They play hockey, these kids. They love the game. They love each other. They love courage. Thus, when their thirteen-year-old teammate got taunted by other teams because he’s black, these white kids said no.
Not gonna take it. He’s our friend, so leave him alone. Cut out the taunts. Stop the putdowns.
And with that, something changed. Standing up for their friend, this scrappy bunch of kids from the Metro Maple Leafs in Odenton, Maryland, inspired the grownups — parents and coaches — to follow their lead.
Yes, stand up for a little kindness.
Or, as I ask on this Martin Luther King Jr. Day, shouldn’t we all be doing this? Standing up for each other? Holding up each other’s arms? Yes, turning toward each other, not turning away? For a brave answer, I look hard to the Bible, which teaches:
A friend loves at all times, and a brother is born for a time of adversity.
Proverbs 17:17 (NIV)
Said another way by a brave mother in the Bible:
Speak up for those who cannot speak for themselves; ensure justice for those being crushed.
Proverbs 31:8 (NLT)
I ponder these thoughts today, especially for MLK Day — this day of unity and service. First, however, I reflect on these sayings because of that hockey incident earlier this month. You might’ve seen it in the news. A black kid was taunted. His white teammates said no.
Reading the story, I couldn’t help but marvel at the clear-eyed courage of these determined, young teenage boys. Here was their friend hearing the worst. The n-word. Monkey sounds. One hockey opponent told him, “Get off the ice! Go play basketball!”
Referees might’ve heard this poison. Coaches, too. For sure, the black kid — Divyne Appollon II — heard the name calling often. Trash talk in hockey often comes with the game.
“I just learned not to get upset by it. I try not to even hear them.”
His teammates heard something worse, however. And they’d heard enough, indeed. Thus, there was a fist fight. (These are thirteen-year-olds, after all.) Punched in the face during the brawl, Divyne fought back. A referee suspended him from the game.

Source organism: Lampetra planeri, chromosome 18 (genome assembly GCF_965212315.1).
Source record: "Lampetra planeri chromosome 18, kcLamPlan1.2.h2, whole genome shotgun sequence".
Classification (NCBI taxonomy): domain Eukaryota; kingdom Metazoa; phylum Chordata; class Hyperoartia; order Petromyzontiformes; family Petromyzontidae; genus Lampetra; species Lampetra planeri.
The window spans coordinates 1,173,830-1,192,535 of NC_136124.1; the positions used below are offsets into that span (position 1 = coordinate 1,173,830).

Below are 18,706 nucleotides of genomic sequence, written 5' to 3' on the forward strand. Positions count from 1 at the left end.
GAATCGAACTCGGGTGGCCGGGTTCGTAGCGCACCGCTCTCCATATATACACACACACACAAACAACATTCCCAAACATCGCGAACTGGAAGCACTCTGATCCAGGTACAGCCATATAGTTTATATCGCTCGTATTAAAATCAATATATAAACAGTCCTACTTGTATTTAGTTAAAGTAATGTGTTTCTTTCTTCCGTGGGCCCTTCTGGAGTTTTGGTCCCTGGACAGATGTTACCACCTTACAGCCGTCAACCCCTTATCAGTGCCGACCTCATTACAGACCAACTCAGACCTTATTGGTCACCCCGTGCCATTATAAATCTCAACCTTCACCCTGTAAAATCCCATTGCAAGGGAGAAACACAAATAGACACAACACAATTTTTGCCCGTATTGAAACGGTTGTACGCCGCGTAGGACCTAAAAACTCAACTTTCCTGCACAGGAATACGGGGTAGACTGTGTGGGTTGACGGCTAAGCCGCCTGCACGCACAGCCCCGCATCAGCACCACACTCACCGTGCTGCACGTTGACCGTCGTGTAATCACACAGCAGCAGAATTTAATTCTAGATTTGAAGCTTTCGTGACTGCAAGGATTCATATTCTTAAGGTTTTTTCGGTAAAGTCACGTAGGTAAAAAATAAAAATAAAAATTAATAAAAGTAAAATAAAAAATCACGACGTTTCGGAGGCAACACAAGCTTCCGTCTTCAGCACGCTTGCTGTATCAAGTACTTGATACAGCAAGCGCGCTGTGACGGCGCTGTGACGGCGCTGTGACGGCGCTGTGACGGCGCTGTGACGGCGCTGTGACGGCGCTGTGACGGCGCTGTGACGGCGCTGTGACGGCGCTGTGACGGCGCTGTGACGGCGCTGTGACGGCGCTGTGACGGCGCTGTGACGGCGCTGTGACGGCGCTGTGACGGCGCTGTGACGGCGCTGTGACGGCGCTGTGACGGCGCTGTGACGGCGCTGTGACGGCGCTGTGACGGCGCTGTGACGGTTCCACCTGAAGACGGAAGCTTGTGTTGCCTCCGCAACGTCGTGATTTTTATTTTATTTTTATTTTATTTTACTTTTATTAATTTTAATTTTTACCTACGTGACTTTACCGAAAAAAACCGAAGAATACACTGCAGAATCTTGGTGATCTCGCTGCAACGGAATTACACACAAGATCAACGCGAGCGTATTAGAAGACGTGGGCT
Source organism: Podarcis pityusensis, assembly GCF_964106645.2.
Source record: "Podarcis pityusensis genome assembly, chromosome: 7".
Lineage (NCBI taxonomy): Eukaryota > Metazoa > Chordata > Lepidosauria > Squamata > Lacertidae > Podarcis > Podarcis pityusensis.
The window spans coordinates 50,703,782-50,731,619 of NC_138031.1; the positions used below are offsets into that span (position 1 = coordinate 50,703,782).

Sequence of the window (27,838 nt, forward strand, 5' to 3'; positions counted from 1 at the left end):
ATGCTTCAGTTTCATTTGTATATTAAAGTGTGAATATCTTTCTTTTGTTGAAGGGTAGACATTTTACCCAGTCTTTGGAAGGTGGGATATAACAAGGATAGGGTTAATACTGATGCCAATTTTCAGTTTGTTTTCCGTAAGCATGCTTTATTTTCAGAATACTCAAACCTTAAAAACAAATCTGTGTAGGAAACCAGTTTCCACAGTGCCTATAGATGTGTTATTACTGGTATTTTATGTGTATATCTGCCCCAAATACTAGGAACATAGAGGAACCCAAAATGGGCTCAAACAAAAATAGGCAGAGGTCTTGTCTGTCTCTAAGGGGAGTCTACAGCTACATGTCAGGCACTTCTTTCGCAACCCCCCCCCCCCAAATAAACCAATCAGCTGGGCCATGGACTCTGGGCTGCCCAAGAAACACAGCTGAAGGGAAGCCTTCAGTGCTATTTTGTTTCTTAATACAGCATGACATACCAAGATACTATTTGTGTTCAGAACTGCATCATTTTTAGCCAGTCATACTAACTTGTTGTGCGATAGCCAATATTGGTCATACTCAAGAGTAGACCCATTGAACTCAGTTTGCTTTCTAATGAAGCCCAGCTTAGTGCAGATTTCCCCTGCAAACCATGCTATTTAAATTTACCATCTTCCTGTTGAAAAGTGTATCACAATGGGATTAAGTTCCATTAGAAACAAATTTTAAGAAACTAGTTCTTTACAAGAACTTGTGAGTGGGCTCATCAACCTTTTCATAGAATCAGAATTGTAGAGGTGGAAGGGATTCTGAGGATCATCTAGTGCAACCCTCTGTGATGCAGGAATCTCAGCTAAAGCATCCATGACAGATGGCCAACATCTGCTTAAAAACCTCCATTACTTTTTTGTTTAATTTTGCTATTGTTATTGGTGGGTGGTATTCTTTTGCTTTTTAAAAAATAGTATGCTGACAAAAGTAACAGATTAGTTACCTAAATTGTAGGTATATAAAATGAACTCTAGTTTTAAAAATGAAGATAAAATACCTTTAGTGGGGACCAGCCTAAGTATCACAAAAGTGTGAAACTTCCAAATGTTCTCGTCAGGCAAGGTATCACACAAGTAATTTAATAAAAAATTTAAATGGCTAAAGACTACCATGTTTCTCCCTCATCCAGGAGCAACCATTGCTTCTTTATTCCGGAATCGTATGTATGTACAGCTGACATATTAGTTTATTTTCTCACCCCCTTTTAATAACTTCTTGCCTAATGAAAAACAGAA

Explaining to team parents what had happened, he stirred even more player support: “They were so angry about it. They seemed even angrier than us (Divyne’s dad and sisters).”
Other parents were angered, too. “It brought tears to my eyes,” said a team mom, Tammi Lynch. “To hear from him how pervasive it has been, how he’s just let it roll off his back — I think we had no idea.”
Inspired by their sons, the parents then did a little but great thing. They created a small logo using a hockey stick as a slash mark to cancel out the word “racism.” Printing them out on round stickers, they gave a logo to each boy, who, right away, pasted the logo on his hockey stick.
To drive home the message, parents wore the logo over their hearts. Later, the kids tweaked the wording, making it say “Hockey over Hate,” and posting it on Instagram, the team got requests from other teams asking for the logo.
“At this point,” said Lynch, “standing by and not saying anything is being complicit.”
Dr. Martin Luther King said something similar, “The time is always right to do what is right.”
More importantly, however, what we do doesn’t always have to be massive or mountain-moving. It just needs to reflect God because God is fighting the battle. As my fellow writer Stephanie Bryant said of Joshua in an (in)courage post last spring, “Instead of focusing on each battle, Joshua focused on God because God gave the victory to them before they even fought.”
Therein is the key to standing up with courage and love for unity and kindness: God accomplishes the victory; our job is to step into it.
A few brave kids in Maryland showed us how: when friends are hurt unfairly because of the color of their skin, stand up and say no. Nothing more complicated is required. I needed to see that. When it comes to talking about MLK Day, I can complicate it. Still wounded by old pain, I can dive headfirst into a heavy treatise on racial injustice, trying to make a fresh point with old hurt.
Instead, young hockey players in Maryland simplified the issue. Just do what is right.
As Dr. King said, “We must learn to live together as brothers or perish as fools.” Of course, our blessed Jesus taught that lesson this way: “Love your neighbor as yourself” (Matthew 22:39).
His words sum up this day better than I ever could. Yes, love each other. But if we forget how, watch our kids. They’re already teaching us what love really means.
The key to standing up with courage and love for unity and kindness: God accomplishes the victory. Our job is to step into it. -@PatriciaRaybon: Click To Tweet Leave a Comment